DEPARTMENT OF ECONOMICS
ECON 110 – Economics Issues: International Economics
Prerequisites: Minimum Math Placement Level 22.
Introduces students to the fundamental economics of international trade and international monetary relations. Students develop a thorough understanding of demand and supply as the main tool of analysis to examine topics such as the effect of international trade on world and national welfare, how trade influences a country’s distribution of income, tariffs and other trade restrictions, the operation of floating and fixed exchange rate systems, and the relationship of international exchange to domestic macroeconomic economic goals. Alternate Years.
ECON 190 – Principles of Economics
Frost, Marcia, Tiffany, Frederick, and Wishart, David, Staff
Prerequisites: Students must have attained the math placement level 22 to enroll.
An introduction to basic principles of economics. Topics covered include supply and demand, marginal analysis, competition, profit maximization, aggregate demand and supply, the level of employment, inflation, fiscal policy, monetary policy, and international trade. Lecture/discussion format.
ECON 231 - European Economic History
This course examines the evolution of capitalism in Europe from the Paleolithic period to the present, the impact of European capitalism on economies and societies in the Middle East, Africa, Asia, and the Americas, the rise and demise of centrally planned state socialist economies in Russia and the Eastern European countries, and the prospects for European economic integration. The topics presented in this course will emphasize the use of principles of economics to understand historical change and methods of empirical analysis that are commonly used by economic historians. Grades will be determined by two exams, a final, and a 10-15 page term paper. Lecture/discussion format. Writing Intensive.
ECON 265 – Economics of Sports
Prerequisites: ECON 190
Why do professional athletes make so much money? Why do cities use tax incentives to attract teams to their markets? Is the NCAA a cartel, and does it have the interests of student athletes in mind? How does money affect the competitive balance of sports leagues? Is amateurism possible today? These are some of the questions that will be addressed in this course. Sports are a huge business in the U.S. and ECON 290 examines the forces that have changed sports in recent decades. Grade is determined by three exams, a number of short writing assignments and the quality of classroom participation. Lecture/discussion format.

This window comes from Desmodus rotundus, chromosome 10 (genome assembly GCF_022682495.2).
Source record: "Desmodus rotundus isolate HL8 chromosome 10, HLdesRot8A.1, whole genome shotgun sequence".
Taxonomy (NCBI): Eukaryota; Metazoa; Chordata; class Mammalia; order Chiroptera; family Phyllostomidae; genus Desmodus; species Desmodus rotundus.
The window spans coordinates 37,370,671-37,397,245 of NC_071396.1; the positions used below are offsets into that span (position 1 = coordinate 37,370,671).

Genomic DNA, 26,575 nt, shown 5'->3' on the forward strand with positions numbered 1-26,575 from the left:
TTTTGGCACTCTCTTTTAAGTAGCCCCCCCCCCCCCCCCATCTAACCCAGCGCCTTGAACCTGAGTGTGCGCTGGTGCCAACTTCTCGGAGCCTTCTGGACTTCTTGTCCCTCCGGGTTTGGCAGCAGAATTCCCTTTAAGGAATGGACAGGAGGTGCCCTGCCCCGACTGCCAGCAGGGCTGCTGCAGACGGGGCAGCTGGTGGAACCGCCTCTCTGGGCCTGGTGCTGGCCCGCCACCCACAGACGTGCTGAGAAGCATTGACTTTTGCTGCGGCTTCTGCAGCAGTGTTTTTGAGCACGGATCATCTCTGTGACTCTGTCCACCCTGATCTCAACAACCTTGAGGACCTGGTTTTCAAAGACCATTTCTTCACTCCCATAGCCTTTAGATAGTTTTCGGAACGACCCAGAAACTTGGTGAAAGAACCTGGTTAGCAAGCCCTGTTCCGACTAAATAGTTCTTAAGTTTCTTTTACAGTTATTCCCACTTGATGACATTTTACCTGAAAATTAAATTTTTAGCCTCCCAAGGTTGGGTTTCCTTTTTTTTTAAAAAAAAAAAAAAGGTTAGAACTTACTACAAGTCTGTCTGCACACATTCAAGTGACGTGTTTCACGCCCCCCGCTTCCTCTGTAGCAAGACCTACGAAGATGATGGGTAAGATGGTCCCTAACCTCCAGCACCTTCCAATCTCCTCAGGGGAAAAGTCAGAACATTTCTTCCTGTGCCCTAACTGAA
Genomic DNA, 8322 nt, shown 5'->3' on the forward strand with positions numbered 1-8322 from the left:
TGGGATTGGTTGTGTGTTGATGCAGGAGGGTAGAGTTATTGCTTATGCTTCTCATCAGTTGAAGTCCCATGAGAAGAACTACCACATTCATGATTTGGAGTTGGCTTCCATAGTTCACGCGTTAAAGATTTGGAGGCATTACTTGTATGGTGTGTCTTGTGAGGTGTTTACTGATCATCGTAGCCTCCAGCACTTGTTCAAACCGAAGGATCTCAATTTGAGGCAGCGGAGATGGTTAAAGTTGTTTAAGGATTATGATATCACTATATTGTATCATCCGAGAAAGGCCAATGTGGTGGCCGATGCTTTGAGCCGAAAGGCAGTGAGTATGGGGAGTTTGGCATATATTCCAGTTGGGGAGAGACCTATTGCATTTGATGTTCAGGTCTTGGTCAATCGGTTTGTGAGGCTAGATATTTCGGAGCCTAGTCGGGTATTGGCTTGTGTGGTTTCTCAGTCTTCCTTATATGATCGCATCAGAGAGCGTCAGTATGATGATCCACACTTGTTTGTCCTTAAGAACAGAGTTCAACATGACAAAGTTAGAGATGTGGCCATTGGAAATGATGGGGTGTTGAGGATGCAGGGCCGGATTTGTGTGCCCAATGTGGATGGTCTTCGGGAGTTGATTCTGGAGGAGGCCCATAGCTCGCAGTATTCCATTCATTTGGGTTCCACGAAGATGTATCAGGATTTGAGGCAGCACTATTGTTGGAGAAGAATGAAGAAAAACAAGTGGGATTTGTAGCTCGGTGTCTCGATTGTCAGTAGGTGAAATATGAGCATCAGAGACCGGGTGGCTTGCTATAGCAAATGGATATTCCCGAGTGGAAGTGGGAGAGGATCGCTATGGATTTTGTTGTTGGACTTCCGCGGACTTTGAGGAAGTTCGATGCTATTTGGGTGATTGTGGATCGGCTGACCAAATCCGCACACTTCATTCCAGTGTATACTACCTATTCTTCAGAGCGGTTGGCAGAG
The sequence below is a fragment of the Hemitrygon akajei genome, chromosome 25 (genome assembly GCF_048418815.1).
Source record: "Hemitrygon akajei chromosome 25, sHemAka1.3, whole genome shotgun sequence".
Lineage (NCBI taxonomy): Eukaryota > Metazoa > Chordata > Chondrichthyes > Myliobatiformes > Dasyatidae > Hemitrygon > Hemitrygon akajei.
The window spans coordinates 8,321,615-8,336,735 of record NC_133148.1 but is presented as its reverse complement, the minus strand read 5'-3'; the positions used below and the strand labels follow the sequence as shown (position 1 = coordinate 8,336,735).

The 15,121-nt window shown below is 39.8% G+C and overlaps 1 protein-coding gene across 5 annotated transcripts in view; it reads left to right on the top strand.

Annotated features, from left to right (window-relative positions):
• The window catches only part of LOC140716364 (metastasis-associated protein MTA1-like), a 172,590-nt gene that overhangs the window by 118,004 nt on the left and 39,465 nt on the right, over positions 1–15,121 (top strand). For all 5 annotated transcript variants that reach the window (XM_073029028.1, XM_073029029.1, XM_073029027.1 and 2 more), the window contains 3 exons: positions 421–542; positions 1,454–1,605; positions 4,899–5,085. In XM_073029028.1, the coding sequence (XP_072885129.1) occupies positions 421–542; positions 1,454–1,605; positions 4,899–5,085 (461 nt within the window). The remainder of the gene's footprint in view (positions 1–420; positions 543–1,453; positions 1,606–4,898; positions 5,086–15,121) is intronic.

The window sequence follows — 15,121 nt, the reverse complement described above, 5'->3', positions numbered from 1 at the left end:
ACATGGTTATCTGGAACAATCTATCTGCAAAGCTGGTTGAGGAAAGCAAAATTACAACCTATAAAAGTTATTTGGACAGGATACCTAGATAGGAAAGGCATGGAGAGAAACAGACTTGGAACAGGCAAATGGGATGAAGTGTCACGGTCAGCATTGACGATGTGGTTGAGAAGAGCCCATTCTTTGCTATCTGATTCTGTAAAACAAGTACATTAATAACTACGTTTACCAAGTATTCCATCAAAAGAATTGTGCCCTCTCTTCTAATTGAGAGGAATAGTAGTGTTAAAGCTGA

ECON 275: Economies in Transition
Prerequisite: Econ 190
Transition economics, a new field since the early 1990s, explores the process and results of the decisions of the nation states of the former Soviet Union, Eastern Europe and East Asia to move from centrally-planned toward market and from socialist toward capitalist economies. A central focus of the course will be the examination of the strategies pursued and progress of transition in these countries at the macro and sectoral levels, the institutions that have evolved, and the human welfare consequences of the transition process. This course meets the non-Western goal (C) and is cross-listed with East Asian and Russian and Central Eurasian Area Studies; offered every 3rd semester.
ECON 280 – Managerial Economics
Prerequisites: ECON 190 and MGT 210
In this course, students will extend their understanding of microeconomic theory and its use in managerial decision-making. Topics will include the theories of demand, production and cost. Theories of market structure and capital budgeting will also be considered.
The course will have a lecture/discussion format. Students will be evaluated on the basis of two or three midterm examinations, a final examination, and frequent homework assignments. Note: A student cannot receive credit for both ECON 280 and ECON 310.
ECON 300 – Econometrics
Prerequisites: ECON 190 and MGT 210 or its equivalent.
Econometrics revolves around constructing and statistically testing economic models. The lectures will focus on discussing methodology in economics and learning the fundamentals of regression analysis. In addition, a large portion of the course will be devoted to research projects in which students use a computer regression package to test economic theory against empirical evidence, analyze economic policies, and forecast economic variables. Writing Intensive.
ECON 310: Intermediate Microeconomic Theory
Prerequisites: ECON 190 and MATH 120.
Economics 310 is a rigorous examination and extension of the microeconomic principles learned in ECON 190. Formal models of consumer and producer behavior are presented, along with theories of market behavior under assumptions of both perfect and imperfect competition. It is essential that students taking this course have a thorough understanding of ECON 190 and MATH 120. Lecture/discussion format. Grade is based on two midterm exams and a comprehensive final exam.
ECON 391 – Advanced Economic Theory
Prerequisites: ECON 310 and 311, MGT 210, MATH 131 or 201.
This course broadens and deepens understanding of intermediate economic theory through the coverage of a series of advanced topics in both microeconomic and macroeconomic theory. The microeconomic portion of the course focuses on game theory and its use in economics while the macroeconomic portion is devoted to developing a market-clearing macroeconomic model and contrasting it with traditional Keynesian models. The course assumes basic knowledge of both calculus and probability. Lecture/discussion format.